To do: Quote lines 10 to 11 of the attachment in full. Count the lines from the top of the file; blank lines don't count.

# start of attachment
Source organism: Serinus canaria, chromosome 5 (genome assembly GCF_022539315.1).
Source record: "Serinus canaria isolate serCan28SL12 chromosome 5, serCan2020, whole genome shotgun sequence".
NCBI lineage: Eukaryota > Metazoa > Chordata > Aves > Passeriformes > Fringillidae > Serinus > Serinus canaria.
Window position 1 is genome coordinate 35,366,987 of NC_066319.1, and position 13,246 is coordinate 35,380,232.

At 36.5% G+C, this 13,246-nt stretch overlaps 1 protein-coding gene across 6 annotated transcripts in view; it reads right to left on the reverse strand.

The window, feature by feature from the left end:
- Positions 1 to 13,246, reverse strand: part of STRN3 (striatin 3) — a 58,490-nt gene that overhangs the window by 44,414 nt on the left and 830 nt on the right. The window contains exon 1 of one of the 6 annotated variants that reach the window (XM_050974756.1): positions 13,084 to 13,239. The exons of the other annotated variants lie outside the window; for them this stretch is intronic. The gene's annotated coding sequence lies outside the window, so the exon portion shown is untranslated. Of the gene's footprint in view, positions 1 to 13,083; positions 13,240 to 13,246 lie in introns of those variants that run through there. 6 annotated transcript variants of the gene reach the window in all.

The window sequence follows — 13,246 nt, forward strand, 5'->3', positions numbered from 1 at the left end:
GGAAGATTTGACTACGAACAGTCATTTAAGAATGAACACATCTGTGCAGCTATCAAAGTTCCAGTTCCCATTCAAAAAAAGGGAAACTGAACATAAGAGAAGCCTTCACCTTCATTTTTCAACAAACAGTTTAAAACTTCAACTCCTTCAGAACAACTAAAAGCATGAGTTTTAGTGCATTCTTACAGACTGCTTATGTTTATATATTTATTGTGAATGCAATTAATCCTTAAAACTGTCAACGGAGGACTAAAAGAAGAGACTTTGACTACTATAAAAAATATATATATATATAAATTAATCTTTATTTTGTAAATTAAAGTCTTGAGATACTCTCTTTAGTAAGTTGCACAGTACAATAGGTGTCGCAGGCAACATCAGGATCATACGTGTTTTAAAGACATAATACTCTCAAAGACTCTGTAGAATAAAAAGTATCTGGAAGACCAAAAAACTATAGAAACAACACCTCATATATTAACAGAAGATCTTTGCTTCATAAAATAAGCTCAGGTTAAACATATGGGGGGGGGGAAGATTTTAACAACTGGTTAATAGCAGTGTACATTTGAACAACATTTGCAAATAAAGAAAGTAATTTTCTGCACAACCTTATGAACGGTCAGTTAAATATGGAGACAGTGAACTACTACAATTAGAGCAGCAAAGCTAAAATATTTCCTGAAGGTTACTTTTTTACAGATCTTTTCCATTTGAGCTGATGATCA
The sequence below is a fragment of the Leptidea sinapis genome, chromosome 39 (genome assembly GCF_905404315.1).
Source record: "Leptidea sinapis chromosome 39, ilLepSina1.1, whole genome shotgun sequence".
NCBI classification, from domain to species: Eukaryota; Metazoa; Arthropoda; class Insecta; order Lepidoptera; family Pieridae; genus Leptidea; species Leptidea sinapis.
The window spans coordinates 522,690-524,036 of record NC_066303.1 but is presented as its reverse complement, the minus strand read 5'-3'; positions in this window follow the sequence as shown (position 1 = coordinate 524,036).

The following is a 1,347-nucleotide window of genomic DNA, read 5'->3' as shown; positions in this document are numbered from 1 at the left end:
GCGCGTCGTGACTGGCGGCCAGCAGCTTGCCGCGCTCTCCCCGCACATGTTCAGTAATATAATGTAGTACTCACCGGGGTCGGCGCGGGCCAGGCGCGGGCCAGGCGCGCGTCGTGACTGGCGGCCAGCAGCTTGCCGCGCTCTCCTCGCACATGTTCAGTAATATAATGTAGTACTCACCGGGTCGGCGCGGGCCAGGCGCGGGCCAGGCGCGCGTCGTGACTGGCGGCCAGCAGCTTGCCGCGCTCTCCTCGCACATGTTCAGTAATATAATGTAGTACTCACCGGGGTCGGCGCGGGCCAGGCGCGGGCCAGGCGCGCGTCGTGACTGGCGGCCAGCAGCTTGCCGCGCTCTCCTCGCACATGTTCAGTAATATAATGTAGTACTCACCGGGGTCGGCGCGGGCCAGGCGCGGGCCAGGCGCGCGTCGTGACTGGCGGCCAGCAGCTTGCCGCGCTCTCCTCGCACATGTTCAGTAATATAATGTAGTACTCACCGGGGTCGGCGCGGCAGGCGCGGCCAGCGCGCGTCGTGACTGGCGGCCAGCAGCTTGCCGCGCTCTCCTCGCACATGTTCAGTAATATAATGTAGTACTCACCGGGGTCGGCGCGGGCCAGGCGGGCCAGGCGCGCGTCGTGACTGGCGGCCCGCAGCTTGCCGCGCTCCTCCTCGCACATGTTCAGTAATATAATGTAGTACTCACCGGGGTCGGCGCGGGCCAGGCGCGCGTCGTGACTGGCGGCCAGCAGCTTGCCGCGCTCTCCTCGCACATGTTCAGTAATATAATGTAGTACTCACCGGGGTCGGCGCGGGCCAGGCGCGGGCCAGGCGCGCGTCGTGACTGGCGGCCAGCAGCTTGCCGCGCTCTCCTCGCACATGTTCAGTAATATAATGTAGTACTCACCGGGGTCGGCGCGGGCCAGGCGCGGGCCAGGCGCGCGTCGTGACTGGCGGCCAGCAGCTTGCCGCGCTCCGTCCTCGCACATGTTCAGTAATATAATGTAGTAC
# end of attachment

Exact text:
The sequence below is a fragment of the Leptidea sinapis genome, chromosome 39 (genome assembly GCF_905404315.1).
Source record: "Leptidea sinapis chromosome 39, ilLepSina1.1, whole genome shotgun sequence".